We tripped the light fantastic through Soho (or Sohoma as I call it because of the neighborhood's unfortunate resemblance to an overrated suburban American shopping mall, a new-century playground for the Bridge and Tunnel set) and Chelsea over the weekend before last. We were treated to this year's moveable feast for the eyes, courtesy of The New Yorker.
As we stepped out of Location One on Greene Street, the diagonal rows of weathered glass alongside the base of the stairs caught my eye. The sidewalk vault lights looked to be casting their warm amber tones up and out from underground. I love these humble representatives of 19th century New York. Let me share a bit of their story....
Beginning in the 1850s, sidewalk vault lights became a common feature amidst the burgeoning manufacturing districts of America’s urban streetscapes. These cast-iron panels, fitted with clear glass lenses, were set into the sidewalk in front of building storefronts. They permitted daylight to reach otherwise dark basements (or “vaults”) that extended out beneath the sidewalks, creating more useable or rentable space for building owners.
Vault lights typically extended four to five feet out from the building line toward the curb. Each panel was screwed to a cast-iron saddle and the iron framework that spanned the basement vault. They were cast with molded iron knobs set around each lens to protect the glass and improve the footing of passers-by. Originally simple glass lenses were set in the panels, usually with a cement grout. Advances in daylighting technology, including the development of prismatic glass pendants that refracted the sun’s rays further into basement areas, and the use of reinforced concrete panels made vault lights popular through the 1930s.
If you find yourself scouting for treasure in New York City (admittedly not much of a challenge - there are riches on every. single. last block), you might consider a look-see on Greene Street. These enduring survivors of a bygone day will not disappoint.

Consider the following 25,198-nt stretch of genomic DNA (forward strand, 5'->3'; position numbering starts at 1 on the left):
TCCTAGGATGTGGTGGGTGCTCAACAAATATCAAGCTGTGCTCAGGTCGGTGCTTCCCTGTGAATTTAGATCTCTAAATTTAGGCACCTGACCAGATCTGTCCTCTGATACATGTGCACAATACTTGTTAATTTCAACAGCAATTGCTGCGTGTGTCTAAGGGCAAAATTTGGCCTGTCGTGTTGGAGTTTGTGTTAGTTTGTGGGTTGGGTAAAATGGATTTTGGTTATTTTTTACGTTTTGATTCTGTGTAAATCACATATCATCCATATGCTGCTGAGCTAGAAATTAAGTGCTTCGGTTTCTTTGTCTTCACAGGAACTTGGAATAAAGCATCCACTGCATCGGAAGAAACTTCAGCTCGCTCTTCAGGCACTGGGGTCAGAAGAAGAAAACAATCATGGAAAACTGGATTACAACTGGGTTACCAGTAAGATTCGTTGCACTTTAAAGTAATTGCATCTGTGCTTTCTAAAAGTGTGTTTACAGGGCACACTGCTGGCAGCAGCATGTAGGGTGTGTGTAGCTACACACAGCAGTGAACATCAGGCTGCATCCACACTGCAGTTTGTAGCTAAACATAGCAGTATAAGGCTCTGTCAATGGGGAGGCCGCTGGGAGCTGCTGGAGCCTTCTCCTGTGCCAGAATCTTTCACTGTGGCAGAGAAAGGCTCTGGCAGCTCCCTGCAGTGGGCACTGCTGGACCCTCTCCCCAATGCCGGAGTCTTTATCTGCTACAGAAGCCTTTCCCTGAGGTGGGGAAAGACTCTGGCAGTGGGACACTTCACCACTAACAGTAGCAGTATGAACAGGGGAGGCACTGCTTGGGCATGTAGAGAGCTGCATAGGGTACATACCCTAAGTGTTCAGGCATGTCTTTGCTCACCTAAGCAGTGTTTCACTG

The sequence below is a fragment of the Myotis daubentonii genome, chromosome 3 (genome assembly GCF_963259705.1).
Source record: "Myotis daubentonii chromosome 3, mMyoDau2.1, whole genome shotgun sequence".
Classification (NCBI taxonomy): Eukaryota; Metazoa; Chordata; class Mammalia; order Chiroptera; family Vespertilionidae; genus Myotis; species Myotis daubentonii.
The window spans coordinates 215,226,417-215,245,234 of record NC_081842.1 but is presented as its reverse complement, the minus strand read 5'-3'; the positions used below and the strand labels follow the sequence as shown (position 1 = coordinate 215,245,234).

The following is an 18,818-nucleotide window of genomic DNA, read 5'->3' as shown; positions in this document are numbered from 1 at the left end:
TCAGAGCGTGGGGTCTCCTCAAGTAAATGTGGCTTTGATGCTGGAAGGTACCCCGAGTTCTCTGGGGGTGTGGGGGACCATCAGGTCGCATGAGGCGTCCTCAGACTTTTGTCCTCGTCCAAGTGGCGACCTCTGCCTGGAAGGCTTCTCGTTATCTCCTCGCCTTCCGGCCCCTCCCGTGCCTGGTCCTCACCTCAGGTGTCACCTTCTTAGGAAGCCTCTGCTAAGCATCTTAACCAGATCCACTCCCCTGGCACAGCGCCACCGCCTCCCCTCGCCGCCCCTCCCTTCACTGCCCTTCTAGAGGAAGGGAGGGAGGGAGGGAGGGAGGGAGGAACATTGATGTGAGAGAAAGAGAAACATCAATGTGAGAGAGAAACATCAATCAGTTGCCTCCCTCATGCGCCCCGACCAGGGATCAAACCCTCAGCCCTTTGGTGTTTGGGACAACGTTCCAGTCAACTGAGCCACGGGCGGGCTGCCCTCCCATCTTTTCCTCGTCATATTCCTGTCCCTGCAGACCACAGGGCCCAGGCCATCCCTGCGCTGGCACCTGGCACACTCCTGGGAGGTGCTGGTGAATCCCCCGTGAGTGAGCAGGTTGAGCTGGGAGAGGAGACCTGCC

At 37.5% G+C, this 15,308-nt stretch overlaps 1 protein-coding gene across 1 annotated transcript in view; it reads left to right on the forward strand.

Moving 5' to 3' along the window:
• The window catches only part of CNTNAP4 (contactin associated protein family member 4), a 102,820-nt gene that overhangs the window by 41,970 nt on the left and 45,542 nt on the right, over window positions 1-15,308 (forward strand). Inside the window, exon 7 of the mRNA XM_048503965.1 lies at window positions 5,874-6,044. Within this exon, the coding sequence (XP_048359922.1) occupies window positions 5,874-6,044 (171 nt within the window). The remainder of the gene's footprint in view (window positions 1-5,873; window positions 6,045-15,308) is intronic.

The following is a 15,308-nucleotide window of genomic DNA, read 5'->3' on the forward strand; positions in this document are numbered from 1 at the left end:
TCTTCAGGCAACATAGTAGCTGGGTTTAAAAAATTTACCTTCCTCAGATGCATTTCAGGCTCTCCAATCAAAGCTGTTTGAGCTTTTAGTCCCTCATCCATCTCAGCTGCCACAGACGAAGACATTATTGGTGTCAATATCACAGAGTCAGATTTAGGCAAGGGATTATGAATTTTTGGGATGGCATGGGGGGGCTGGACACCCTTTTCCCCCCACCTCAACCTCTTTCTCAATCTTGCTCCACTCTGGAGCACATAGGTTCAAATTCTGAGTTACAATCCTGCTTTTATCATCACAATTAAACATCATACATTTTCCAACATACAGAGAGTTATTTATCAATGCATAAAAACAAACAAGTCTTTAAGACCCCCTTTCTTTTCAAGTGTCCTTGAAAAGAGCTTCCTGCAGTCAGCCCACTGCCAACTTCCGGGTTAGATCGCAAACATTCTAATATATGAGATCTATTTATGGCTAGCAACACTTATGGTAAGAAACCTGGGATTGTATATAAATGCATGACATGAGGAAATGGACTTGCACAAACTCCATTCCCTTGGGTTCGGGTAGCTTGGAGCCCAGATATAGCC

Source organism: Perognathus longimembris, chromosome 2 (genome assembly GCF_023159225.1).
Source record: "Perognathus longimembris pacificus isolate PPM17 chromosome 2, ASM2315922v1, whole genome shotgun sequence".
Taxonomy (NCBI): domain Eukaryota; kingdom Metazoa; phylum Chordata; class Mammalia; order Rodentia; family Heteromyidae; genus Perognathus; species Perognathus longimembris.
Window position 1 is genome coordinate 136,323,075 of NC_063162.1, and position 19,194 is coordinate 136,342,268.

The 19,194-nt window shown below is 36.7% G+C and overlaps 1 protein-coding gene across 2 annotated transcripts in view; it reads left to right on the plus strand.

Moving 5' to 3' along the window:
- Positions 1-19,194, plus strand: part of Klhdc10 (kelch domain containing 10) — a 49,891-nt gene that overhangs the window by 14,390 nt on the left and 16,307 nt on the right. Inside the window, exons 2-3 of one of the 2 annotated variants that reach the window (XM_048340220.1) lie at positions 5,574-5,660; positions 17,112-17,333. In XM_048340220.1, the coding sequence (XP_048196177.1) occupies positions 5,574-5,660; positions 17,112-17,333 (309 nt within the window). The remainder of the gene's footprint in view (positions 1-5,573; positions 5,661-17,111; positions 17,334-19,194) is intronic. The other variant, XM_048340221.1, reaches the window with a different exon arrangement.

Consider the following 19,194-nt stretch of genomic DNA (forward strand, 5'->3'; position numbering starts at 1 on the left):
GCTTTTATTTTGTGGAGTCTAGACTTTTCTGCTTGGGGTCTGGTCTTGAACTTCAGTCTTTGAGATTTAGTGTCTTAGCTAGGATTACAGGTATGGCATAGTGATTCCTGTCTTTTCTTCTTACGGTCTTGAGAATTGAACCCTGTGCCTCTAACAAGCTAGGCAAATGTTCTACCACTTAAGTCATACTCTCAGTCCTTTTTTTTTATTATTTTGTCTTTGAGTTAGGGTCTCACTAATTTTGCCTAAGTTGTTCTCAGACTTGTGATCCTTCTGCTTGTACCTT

:image dianamuse; post title courtesy of this beautiful film
This year, the Solomon R. Guggenheim museum celebrated its 50th birthday (join the crowd). The Guggenheim first opened its doors on October 21, 1959. To kick off this golden anniversary year, the Guggenheim presented Frank Lloyd Wright: From Within Outward, its best-attended show ever. The exhibition closed on August 23; we got in just under the wire.
The show featured 64 Frank Lloyd Wright projects, including privately commissioned residences, civic and government buildings, religious and performance spaces and unrealized urban mega-structures — as well as more than 200 original Frank Lloyd Wright drawings, many of which were on view to the public for the first time. I was delighted to come upon a rendering of the Marin County Civic Center, a Wright creation that had some prominence in the landscape of my childhood. The design left a deep imprint on my visual brain.
One of our favorite exhibits was the Gordon Strong Automobile Objective — a proposed (and unrealized) concept that was to be built on the summit of the Sugar Loaf Mountain and serve as a destination for short motor trips. The spiraling roadways - cantilevered to allow full views — were to be supported by a vast dome, 150 feet in diameter. Under the dome, Wright proposed a planetarium to be surrounded by a circular gallery containing aquaria and natural history exhibits. So cool. (This image, just below, courtesy designboom — I'm borrowing this one because we weren't allowed to take photos in the exhibit itself, only on the ground floor.)
David van der Leer was appointed the Guggenheim's assistant curator of architecture and design last fall. His initial focus was organizing the Frank Lloyd Wright exhibition. I like what he says about the museum itself: "It's a great piece of architecture and it's the biggest object in our collection."
Did you know? Lego added Wright's Guggenheim Museum and Fallingwater to its new Architecture series. The other structures in the line include the Sears Tower, John Hancock Center, the Empire State Building and the Seattle Space Needle.
:images dianamuse; check out the mega-versions (and a couple of postcard-size efforts) at beautimuse - click here